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December 07, 1986|Jeff Silverman

JOE & MARILYN: A MEMORY OF LOVE by Roger Kahn (Morrow: $17.95; 288 pp.). Roger--and oh, what a writer he used to be--Kahn has the nerve to subtitle this vapid and venal exploration of the romance between America's greatest centerfielder and America's greatest blonde "A Memory of Love." First, he should be hospitalized for amnesia. Then, with his marbles presumably back in place--we wouldn't want a mistrial here--he should be hauled into court and convicted of alienation of affection, pomposity in the extreme, and assault with a very dead typewriter.

"Joe & Marilyn" has little to do with memory and less to do with love. What it has everything to do with is commercial exploitation, and exploit it does: The book is an empty exercise that trivializes the lives of two remarkable icons. Kahn, a terrific reporter when he wants to be, uncovers nothing new about either DiMaggio or Monroe here; he simply lifts from those who've run these bases previously. Reading Kahn overwriting on DiMaggio reminds you how much Gay Talese can accomplish in a single magazine-length profile. Reading Kahn adrift in an attempt to capture Monroe makes you realize just how good Norman Mailer's plunge into the same treacherous waters actually was. And as for Kahn's hackneyed probings of the works and ways of Hollywood, well, the late Lulu, Lolly Parsons, seems a Max Weber by comparison.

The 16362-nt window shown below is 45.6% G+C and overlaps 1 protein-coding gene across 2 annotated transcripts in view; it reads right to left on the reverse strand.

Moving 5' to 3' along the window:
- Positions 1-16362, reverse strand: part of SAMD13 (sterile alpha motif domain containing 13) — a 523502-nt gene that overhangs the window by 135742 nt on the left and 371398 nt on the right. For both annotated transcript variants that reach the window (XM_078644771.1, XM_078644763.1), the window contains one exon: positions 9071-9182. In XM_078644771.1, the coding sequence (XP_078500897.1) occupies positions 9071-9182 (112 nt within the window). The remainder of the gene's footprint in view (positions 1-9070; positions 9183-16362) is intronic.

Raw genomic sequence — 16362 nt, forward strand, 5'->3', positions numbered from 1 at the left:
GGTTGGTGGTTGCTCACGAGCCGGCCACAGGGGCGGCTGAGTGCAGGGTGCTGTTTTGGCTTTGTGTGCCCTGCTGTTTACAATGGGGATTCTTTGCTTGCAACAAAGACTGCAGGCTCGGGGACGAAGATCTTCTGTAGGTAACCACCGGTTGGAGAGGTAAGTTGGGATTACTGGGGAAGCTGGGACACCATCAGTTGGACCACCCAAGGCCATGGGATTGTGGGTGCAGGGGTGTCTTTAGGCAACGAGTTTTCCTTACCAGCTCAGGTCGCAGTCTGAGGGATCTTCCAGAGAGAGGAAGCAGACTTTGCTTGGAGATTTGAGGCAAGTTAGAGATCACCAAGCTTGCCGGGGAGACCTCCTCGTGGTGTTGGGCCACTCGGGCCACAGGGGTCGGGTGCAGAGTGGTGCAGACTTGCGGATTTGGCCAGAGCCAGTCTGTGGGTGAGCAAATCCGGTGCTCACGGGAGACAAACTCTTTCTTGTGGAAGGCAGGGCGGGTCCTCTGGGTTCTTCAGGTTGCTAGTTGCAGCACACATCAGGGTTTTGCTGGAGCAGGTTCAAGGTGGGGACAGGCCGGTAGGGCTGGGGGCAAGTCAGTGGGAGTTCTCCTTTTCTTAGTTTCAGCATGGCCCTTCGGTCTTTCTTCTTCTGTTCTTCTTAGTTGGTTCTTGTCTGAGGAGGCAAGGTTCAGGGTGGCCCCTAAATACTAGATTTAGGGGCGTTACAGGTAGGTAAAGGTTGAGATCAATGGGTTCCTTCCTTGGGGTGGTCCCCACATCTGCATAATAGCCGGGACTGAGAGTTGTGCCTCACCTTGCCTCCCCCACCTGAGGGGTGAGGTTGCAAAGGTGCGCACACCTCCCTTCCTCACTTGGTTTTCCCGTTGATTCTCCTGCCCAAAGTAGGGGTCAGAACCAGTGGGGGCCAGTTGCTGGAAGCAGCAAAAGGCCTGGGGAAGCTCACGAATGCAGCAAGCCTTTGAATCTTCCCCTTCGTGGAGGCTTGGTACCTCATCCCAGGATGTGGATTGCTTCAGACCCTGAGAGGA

It's hard to believe this is the same Kahn of "The Boys of Summer" and "How the Weather Was"; like an aging athlete way past his prime trotted out for this year's Old Timer's Day, the swing may be reminiscent but the bat no longer connects.

Perhaps Kahn himself offers an unconscious glimpse into his real motives behind the book. On its last page, he recounts a story. McCall's magazine once asked him to deliver a brief, adulatory interview with DiMaggio on Marilyn. DiMag, ever the gentleman, declined, depriving the writer of both a coup and a paycheck. Could "Joe and Marilyn" be Kahn's revenge?

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